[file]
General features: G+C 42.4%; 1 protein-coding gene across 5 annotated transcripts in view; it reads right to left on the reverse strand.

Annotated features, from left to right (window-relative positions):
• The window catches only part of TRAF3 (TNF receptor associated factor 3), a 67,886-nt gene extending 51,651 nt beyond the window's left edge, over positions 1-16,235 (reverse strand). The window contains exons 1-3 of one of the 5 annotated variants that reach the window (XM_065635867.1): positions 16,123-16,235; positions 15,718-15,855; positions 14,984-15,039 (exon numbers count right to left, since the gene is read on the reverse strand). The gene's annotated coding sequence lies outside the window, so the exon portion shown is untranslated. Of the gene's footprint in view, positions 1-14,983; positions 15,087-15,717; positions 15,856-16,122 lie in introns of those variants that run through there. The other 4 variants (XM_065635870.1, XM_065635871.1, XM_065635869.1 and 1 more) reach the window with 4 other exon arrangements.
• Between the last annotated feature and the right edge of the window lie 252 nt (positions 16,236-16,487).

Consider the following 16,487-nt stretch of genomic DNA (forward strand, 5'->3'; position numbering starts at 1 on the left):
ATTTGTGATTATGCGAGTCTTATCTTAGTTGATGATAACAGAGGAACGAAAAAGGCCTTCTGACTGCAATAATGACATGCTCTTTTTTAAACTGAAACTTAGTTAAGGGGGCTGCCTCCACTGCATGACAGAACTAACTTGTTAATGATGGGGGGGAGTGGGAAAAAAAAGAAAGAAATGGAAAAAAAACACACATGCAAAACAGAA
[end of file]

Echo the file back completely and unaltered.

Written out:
General features: G+C 42.4%; 1 protein-coding gene across 5 annotated transcripts in view; it reads right to left on the reverse strand.

Annotated features, from left to right (window-relative positions):
• The window catches only part of TRAF3 (TNF receptor associated factor 3), a 67,886-nt gene extending 51,651 nt beyond the window's left edge, over positions 1-16,235 (reverse strand). The window contains exons 1-3 of one of the 5 annotated variants that reach the window (XM_065635867.1): positions 16,123-16,235; positions 15,718-15,855; positions 14,984-15,039 (exon numbers count right to left, since the gene is read on the reverse strand). The gene's annotated coding sequence lies outside the window, so the exon portion shown is untranslated. Of the gene's footprint in view, positions 1-14,983; positions 15,087-15,717; positions 15,856-16,122 lie in introns of those variants that run through there. The other 4 variants (XM_065635870.1, XM_065635871.1, XM_065635869.1 and 1 more) reach the window with 4 other exon arrangements.
• Between the last annotated feature and the right edge of the window lie 252 nt (positions 16,236-16,487).

Consider the following 16,487-nt stretch of genomic DNA (forward strand, 5'->3'; position numbering starts at 1 on the left):
ATTTGTGATTATGCGAGTCTTATCTTAGTTGATGATAACAGAGGAACGAAAAAGGCCTTCTGACTGCAATAATGACATGCTCTTTTTTAAACTGAAACTTAGTTAAGGGGGCTGCCTCCACTGCATGACAGAACTAACTTGTTAATGATGGGGGGGAGTGGGAAAAAAAAGAAAGAAATGGAAAAAAAACACACATGCAAAACAGAA